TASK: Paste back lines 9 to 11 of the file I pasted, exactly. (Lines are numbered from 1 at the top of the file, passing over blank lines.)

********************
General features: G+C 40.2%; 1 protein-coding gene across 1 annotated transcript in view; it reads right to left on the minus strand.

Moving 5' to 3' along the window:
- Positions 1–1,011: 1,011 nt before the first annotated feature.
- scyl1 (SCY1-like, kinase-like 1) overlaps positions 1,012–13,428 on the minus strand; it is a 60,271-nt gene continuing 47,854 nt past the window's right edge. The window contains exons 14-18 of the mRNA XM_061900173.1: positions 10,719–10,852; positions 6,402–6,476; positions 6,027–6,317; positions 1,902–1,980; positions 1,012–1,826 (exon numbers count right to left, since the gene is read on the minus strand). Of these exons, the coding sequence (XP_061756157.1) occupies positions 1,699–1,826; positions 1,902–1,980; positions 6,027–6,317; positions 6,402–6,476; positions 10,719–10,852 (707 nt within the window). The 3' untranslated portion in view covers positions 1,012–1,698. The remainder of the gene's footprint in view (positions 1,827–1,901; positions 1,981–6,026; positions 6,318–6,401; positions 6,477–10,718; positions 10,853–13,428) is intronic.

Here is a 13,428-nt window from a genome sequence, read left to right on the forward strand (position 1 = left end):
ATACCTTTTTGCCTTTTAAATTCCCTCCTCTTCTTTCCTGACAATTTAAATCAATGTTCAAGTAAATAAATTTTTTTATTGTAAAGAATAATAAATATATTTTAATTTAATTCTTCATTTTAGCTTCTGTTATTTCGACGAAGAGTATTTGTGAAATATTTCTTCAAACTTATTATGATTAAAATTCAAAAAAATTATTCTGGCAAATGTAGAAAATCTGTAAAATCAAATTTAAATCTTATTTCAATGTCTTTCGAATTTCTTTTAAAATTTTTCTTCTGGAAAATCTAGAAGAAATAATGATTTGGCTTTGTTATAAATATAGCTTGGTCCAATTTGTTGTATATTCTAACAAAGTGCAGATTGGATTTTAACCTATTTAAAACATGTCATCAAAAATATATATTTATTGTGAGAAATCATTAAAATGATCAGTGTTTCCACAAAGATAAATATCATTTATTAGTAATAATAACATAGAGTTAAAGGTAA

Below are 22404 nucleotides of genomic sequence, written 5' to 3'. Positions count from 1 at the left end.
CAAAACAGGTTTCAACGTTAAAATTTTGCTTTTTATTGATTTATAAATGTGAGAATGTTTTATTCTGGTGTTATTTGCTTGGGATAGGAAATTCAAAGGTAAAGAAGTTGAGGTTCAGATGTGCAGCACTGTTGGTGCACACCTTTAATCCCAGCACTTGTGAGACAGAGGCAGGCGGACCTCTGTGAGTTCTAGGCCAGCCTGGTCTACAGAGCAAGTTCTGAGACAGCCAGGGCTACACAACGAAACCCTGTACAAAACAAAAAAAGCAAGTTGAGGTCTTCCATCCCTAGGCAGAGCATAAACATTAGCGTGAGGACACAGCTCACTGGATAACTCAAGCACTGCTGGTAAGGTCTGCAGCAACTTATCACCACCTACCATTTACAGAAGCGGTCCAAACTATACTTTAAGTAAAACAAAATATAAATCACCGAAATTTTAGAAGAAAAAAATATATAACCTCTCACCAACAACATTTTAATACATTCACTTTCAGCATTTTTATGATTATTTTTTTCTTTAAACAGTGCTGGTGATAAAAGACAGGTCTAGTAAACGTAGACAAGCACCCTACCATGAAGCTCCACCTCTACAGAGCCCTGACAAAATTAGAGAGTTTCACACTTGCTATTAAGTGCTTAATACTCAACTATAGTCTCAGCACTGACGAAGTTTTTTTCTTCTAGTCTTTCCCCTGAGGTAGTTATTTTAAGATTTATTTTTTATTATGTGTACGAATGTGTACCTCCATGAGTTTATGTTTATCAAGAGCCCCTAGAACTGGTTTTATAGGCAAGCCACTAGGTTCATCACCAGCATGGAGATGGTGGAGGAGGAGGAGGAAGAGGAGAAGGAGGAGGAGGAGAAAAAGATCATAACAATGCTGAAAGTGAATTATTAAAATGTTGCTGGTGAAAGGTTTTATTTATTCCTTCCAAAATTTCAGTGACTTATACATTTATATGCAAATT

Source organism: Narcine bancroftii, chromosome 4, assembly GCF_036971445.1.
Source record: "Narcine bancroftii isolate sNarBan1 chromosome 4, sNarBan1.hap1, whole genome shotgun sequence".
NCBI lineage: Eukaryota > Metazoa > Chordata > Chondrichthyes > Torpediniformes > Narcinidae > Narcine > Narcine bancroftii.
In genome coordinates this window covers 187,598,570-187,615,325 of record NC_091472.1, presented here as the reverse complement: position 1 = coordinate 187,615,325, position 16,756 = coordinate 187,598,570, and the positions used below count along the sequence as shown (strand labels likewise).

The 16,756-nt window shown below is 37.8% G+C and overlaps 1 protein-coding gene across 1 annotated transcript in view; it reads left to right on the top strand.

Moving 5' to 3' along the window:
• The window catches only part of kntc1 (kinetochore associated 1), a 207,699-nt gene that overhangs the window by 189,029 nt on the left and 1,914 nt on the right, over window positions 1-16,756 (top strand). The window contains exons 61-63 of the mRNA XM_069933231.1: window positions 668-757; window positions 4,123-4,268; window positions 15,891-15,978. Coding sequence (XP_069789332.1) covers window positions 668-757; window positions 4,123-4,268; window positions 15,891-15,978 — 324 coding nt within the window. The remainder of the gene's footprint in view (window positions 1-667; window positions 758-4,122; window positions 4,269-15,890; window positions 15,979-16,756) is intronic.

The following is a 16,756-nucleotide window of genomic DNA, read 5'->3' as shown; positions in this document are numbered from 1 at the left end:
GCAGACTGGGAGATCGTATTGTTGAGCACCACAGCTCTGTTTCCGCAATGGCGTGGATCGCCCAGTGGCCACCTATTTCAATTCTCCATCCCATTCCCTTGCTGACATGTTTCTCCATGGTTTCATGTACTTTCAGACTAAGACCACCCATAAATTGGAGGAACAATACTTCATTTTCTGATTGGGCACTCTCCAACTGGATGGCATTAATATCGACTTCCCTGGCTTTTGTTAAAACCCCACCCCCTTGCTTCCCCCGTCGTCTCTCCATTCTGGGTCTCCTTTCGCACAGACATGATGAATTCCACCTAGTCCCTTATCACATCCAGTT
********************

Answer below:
Source organism: Narcine bancroftii, chromosome 4, assembly GCF_036971445.1.
Source record: "Narcine bancroftii isolate sNarBan1 chromosome 4, sNarBan1.hap1, whole genome shotgun sequence".
NCBI lineage: Eukaryota > Metazoa > Chordata > Chondrichthyes > Torpediniformes > Narcinidae > Narcine > Narcine bancroftii.